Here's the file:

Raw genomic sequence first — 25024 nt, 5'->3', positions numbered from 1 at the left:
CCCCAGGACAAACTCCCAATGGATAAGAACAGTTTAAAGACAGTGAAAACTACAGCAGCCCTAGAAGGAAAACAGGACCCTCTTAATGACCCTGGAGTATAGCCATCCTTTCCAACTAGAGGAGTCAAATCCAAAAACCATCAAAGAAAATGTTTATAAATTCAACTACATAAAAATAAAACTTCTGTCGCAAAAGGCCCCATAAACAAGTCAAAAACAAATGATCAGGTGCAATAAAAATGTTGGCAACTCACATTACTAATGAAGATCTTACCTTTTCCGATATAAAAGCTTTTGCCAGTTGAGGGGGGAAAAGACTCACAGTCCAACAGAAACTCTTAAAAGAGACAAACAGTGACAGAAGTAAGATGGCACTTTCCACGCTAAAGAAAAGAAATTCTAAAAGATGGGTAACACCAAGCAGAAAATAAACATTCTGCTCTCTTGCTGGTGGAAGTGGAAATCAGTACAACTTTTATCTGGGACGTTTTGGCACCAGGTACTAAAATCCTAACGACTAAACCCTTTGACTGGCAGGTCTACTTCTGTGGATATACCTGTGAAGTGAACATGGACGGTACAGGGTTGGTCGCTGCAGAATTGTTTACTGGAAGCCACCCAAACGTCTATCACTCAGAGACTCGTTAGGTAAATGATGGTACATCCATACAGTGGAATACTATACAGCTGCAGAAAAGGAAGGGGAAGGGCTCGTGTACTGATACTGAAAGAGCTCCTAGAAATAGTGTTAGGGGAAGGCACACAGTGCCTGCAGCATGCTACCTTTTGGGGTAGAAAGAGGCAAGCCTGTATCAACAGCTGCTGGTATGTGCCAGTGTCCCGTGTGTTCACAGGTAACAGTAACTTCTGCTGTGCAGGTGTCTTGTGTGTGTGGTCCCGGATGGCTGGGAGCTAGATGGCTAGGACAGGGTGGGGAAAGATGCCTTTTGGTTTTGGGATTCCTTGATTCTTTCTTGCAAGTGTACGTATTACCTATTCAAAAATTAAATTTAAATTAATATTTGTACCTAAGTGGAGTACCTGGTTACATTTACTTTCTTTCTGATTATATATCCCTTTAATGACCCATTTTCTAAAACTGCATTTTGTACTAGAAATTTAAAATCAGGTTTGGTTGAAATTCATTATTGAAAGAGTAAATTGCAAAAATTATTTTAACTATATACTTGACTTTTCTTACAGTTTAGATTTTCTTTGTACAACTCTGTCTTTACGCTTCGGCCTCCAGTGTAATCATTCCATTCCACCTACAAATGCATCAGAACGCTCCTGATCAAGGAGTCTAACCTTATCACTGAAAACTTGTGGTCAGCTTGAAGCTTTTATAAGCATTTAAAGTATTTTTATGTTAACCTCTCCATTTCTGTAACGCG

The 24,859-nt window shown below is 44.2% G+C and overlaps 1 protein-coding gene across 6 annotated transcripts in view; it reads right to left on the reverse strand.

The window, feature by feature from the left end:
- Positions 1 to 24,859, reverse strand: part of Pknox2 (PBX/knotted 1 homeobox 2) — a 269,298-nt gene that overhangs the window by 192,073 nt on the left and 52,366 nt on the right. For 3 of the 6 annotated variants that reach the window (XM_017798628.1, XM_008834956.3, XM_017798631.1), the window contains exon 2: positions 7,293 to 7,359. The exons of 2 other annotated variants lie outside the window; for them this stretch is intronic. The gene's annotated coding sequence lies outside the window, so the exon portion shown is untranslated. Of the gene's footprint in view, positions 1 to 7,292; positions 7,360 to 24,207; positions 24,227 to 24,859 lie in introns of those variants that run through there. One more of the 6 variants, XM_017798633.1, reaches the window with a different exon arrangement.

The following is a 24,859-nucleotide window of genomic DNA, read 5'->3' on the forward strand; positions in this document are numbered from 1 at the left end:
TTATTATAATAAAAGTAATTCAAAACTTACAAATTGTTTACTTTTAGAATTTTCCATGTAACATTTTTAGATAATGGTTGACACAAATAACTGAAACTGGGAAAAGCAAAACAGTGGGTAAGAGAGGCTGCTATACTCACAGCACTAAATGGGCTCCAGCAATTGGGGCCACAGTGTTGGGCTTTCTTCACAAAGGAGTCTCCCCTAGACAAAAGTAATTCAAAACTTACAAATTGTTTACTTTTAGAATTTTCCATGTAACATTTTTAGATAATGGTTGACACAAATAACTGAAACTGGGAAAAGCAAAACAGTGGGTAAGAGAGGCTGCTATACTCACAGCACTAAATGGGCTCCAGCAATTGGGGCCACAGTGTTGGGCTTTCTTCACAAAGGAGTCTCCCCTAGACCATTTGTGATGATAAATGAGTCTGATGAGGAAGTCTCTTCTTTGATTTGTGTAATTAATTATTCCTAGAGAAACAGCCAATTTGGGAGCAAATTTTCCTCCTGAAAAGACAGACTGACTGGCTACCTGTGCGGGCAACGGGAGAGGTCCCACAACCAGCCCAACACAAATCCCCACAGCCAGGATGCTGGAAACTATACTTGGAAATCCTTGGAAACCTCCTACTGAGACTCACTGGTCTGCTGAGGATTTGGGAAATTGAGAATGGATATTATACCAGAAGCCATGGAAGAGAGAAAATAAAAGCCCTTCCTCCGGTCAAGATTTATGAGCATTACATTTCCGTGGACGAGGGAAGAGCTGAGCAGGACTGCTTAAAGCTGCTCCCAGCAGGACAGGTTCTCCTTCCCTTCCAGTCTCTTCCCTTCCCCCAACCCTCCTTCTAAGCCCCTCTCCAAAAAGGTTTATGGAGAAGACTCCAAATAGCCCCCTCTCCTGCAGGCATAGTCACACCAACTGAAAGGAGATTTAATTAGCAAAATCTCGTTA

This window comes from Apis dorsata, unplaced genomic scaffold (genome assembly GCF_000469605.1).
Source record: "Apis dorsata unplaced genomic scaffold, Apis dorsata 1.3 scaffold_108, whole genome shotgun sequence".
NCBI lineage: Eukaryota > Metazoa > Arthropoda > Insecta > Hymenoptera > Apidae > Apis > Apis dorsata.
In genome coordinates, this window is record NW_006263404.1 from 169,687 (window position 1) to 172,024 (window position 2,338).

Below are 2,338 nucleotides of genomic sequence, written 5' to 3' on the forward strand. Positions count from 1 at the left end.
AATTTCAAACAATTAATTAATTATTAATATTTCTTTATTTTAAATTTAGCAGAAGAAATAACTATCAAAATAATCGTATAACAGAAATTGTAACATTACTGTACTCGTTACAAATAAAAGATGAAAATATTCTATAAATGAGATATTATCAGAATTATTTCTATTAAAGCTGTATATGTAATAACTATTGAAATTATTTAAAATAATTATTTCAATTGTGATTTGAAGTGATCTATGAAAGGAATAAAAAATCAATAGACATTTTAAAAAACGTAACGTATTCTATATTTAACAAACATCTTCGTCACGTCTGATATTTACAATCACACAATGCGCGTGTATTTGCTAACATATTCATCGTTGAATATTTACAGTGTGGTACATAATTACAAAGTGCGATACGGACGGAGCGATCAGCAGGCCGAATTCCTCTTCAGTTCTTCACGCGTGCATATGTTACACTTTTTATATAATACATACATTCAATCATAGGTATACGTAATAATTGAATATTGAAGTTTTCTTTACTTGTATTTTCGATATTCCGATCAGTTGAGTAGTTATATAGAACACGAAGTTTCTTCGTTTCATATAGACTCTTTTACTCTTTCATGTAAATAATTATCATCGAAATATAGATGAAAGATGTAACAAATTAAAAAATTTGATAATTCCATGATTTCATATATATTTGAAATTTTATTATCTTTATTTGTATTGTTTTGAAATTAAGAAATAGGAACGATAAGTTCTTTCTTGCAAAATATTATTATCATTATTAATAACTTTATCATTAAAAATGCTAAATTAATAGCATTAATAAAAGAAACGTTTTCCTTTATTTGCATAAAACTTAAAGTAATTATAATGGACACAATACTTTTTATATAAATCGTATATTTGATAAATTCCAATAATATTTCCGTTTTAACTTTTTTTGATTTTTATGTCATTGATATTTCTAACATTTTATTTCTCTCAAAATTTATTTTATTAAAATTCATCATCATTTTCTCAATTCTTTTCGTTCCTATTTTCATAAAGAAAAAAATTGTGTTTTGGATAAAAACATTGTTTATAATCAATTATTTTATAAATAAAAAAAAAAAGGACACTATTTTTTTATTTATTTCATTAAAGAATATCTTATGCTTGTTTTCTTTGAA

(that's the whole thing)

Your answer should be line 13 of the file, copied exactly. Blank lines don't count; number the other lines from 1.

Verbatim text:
AATTTCAAACAATTAATTAATTATTAATATTTCTTTATTTTAAATTTAGCAGAAGAAATAACTATCAAAATAATCGTATAACAGAAATTGTAACATTACTGTACTCGTTACAAATAAAAGATGAAAATATTCTATAAATGAGATATTATCAGAATTATTTCTATTAAAGCTGTATATGTAATAACTATTGAAATTATTTAAAATAATTATTTCAATTGTGATTTGAAGTGATCTATGAAAGGAATAAAAAATCAATAGACATTTTAAAAAACGTAACGTATTCTATATTTAACAAACATCTTCGTCACGTCTGATATTTACAATCACACAATGCGCGTGTATTTGCTAACATATTCATCGTTGAATATTTACAGTGTGGTACATAATTACAAAGTGCGATACGGACGGAGCGATCAGCAGGCCGAATTCCTCTTCAGTTCTTCACGCGTGCATATGTTACACTTTTTATATAATACATACATTCAATCATAGGTATACGTAATAATTGAATATTGAAGTTTTCTTTACTTGTATTTTCGATATTCCGATCAGTTGAGTAGTTATATAGAACACGAAGTTTCTTCGTTTCATATAGACTCTTTTACTCTTTCATGTAAATAATTATCATCGAAATATAGATGAAAGATGTAACAAATTAAAAAATTTGATAATTCCATGATTTCATATATATTTGAAATTTTATTATCTTTATTTGTATTGTTTTGAAATTAAGAAATAGGAACGATAAGTTCTTTCTTGCAAAATATTATTATCATTATTAATAACTTTATCATTAAAAATGCTAAATTAATAGCATTAATAAAAGAAACGTTTTCCTTTATTTGCATAAAACTTAAAGTAATTATAATGGACACAATACTTTTTATATAAATCGTATATTTGATAAATTCCAATAATATTTCCGTTTTAACTTTTTTTGATTTTTATGTCATTGATATTTCTAACATTTTATTTCTCTCAAAATTTATTTTATTAAAATTCATCATCATTTTCTCAATTCTTTTCGTTCCTATTTTCATAAAGAAAAAAATTGTGTTTTGGATAAAAACATTGTTTATAATCAATTATTTTATAAATAAAAAAAAAAAGGACACTATTTTTTTATTTATTTCATTAAAGAATATCTTATGCTTGTTTTCTTTGAA